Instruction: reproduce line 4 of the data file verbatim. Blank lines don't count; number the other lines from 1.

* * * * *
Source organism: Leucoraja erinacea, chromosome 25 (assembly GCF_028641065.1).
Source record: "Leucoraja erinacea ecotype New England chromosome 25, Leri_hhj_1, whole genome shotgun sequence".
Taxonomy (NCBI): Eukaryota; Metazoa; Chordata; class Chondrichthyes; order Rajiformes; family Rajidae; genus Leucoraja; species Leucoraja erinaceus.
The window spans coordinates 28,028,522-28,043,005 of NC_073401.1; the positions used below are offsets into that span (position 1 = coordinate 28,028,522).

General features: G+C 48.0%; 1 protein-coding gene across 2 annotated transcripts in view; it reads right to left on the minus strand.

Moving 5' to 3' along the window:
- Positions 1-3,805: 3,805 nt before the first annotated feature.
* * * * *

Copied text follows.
The window spans coordinates 28,028,522-28,043,005 of NC_073401.1; the positions used below are offsets into that span (position 1 = coordinate 28,028,522).